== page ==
Other examples include feedback on healthcare regulations, shared resources on cyber security and a project on supply chain management. Since the UAE global ports operator DP World oversees some the UK’s biggest ports including the London Gateway, that information sharing is invaluable for small exporters seeking to unlock the potential of the GCC market.
Often caricatured as a stampede to invest in central London property, the UAE interest in British property sector stretches far wider. The investments also include the redevelopment of inner city Manchester, a major city in north-west England among others outside the capital.
However, property remains a vital component of the relationship. Creating a better investment climate for those buyers will also be key to the future UK trading ties with the Uae. Aneisha Beveridge, an analyst at Hamptons International, says buyers from the region underpin the market.
“The exclusivity of the best addresses in London and its place as one of the world’s most prestigious cities still acts as a big draw for international buyers,” she says. “Uncertainty about the UK leaving the EU is adding to nerves, but the depreciation of sterling seems to have countered this. The proportion of homes sold to Middle East buyers in prime central London has risen over the last few years, reaching 15% in H2 2017, up 5 percentage points since H1 2017. Buyers from the Middle East have now overtaken those from the EU as the biggest group of international buyers in prime London.”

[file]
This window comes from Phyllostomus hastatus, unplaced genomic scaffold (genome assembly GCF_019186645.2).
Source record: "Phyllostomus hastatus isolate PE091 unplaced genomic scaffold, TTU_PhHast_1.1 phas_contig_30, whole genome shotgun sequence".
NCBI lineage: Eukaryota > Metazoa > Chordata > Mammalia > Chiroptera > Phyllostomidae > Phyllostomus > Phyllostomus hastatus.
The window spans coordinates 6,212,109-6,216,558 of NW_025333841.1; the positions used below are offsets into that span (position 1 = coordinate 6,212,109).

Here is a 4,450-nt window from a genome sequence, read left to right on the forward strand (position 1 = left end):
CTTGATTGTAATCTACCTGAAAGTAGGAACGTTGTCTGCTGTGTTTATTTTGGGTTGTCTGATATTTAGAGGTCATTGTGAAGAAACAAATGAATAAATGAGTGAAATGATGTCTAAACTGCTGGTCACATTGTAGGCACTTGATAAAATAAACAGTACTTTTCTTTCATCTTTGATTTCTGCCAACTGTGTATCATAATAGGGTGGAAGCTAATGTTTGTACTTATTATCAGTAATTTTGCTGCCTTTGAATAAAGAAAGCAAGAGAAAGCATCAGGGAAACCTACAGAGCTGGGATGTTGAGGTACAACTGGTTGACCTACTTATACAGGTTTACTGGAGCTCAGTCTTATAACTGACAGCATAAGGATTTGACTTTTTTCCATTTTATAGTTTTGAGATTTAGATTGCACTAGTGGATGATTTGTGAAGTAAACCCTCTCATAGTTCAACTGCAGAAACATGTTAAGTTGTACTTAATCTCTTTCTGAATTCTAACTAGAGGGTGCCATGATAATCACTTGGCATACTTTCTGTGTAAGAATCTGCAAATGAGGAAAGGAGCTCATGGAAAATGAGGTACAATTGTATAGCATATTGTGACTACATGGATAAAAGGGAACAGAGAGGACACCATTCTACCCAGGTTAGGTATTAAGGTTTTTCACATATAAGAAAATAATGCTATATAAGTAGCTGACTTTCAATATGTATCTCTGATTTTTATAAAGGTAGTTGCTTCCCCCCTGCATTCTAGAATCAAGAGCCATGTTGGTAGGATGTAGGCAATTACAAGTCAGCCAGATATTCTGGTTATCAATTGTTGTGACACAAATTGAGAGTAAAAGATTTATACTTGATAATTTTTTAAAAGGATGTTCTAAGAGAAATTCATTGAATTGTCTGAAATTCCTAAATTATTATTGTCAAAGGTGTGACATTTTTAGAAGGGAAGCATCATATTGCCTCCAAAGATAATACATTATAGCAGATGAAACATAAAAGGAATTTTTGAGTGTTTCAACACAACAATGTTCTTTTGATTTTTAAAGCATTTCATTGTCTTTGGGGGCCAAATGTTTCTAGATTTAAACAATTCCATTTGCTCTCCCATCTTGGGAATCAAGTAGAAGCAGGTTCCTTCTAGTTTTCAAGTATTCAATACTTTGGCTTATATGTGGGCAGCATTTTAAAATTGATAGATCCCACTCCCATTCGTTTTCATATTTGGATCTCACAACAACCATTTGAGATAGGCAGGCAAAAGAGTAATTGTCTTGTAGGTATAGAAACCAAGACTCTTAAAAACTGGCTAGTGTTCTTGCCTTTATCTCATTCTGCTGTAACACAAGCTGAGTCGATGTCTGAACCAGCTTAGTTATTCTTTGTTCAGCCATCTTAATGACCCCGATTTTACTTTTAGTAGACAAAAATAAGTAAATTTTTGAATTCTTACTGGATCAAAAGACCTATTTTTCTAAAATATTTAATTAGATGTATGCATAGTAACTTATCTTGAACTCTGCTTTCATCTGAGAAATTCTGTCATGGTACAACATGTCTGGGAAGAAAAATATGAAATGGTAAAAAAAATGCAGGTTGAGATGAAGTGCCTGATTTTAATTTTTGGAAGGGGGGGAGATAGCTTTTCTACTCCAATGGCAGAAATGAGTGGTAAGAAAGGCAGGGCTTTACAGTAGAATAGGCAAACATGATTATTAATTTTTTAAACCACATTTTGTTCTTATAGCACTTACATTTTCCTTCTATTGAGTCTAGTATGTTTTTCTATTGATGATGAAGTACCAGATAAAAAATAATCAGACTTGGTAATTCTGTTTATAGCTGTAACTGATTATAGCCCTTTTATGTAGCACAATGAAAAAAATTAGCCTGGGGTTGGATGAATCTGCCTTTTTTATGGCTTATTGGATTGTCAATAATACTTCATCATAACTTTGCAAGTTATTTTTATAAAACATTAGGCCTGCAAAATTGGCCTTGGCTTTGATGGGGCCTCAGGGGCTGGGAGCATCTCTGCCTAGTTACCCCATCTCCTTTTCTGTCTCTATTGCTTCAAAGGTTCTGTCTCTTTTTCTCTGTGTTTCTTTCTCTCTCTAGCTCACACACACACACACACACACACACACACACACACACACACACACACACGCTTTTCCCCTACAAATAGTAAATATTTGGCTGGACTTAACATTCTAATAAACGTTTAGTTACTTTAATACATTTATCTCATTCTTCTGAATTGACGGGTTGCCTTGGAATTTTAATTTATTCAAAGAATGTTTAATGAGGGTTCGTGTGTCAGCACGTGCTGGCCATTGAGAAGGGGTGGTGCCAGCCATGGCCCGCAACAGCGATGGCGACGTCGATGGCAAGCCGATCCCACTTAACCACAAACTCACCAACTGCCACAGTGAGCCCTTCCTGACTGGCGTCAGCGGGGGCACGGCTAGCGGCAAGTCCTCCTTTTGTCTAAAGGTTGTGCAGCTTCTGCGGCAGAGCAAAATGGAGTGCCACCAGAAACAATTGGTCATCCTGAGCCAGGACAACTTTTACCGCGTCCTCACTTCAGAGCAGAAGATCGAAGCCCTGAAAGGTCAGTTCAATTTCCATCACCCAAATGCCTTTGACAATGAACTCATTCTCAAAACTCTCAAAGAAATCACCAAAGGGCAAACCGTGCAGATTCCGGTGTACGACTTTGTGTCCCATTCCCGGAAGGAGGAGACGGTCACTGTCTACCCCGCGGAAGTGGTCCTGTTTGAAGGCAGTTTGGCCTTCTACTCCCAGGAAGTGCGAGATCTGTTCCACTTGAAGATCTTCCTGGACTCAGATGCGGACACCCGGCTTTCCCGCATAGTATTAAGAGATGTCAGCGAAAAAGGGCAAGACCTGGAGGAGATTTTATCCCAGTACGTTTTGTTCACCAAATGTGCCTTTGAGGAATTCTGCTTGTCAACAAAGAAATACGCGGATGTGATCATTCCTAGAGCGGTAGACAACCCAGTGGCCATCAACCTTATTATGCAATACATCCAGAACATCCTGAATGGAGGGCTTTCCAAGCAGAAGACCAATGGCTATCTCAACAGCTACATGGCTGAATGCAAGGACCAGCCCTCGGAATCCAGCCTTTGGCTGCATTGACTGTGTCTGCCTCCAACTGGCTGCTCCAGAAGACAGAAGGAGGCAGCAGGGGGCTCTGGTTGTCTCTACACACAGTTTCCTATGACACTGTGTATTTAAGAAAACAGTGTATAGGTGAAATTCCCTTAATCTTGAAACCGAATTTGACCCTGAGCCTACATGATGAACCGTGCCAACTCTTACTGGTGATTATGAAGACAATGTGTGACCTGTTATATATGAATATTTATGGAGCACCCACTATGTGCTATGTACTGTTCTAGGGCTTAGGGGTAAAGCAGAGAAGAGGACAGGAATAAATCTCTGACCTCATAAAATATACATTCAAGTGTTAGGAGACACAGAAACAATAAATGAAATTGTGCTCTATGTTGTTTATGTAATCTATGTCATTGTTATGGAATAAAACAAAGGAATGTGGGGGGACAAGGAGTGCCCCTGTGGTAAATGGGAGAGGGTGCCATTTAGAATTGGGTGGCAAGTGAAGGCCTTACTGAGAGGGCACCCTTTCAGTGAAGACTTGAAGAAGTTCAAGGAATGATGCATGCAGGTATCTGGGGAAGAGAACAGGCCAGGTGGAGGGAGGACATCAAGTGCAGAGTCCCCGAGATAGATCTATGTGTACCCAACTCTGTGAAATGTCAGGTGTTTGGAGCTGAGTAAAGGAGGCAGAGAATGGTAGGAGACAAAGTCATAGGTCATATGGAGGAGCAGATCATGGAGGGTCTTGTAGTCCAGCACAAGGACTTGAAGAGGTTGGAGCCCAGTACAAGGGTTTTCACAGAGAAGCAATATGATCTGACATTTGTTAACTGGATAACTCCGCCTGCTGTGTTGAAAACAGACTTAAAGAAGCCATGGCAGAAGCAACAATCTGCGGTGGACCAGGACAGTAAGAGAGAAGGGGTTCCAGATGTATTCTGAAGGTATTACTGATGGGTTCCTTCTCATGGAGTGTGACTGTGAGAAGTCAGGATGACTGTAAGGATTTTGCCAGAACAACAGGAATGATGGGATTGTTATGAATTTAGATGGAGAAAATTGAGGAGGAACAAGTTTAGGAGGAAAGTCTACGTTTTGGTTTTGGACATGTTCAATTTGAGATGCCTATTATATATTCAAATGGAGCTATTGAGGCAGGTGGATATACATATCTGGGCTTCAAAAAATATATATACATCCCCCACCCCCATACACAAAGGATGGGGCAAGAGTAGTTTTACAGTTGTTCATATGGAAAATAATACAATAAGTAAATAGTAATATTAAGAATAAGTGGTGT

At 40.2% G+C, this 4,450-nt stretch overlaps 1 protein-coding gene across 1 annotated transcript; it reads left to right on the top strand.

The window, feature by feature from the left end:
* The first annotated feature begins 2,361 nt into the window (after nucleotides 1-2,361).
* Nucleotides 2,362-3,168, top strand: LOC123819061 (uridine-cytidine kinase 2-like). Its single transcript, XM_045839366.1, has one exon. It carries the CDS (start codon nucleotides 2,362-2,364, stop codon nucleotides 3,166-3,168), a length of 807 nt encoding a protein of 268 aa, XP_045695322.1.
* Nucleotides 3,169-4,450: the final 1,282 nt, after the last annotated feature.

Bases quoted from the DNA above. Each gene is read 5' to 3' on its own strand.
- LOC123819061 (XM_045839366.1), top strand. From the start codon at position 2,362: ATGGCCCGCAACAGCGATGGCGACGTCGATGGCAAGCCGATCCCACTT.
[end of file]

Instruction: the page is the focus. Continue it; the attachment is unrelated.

David Adams, director of real estate agency Humberts Mayfair, agrees that investors from the UAE and the wider region were holding back the forces of downturn. “You had the drop in the pound, and investors in places like the UAE said, ‘That’s fantastic, I’ll wait for sterling to go even lower and buy then.’ They were surprised by the rebound in the pound, and many of them are panicking now because they think they’ve missed the bottom. So that is driving an increase in investment,” he tells The National.
“We are seeing more interest from younger buyers from the Middle East, who have certain fixed ideas of where they want to buy – traditional high-end areas such as Mayfair and Knightsbridge, because they’ve seen their families invest in those areas as well.
“Another major driving force is that in the middle of the year, it simply gets too hot to live in Arab countries, so families look to London for their second homes. That hasn’t changed – London remains a key centre of business, and is still attractive for overseas buyers.”
Brexit has opened a big agenda for Britain and the UAE with not only a potential free trade agreement but also an investment accord and possibly visa-free access for UAE passport holders. In addition the movements in the pound create more opportunities for keen traders. “There’s a feeling among international investors that London will do very well after Brexit, and the pound will continue to firm. So it’s ultimately a currency hedge. If you think the pound is going to keep strengthening, you’re buying into something that’s shifting in the right direction,” adds Mr Adams.
Leaving the EU is bound to have an effect on UK trade, points out Mr Brikho, who adds there will be advantages to be uncovered. “We can see how much traction there is to gain with different partners in every part of the world.
“The UAE is certainly one place to see if we can both apply the goodwill in the relationship to get better access for both.”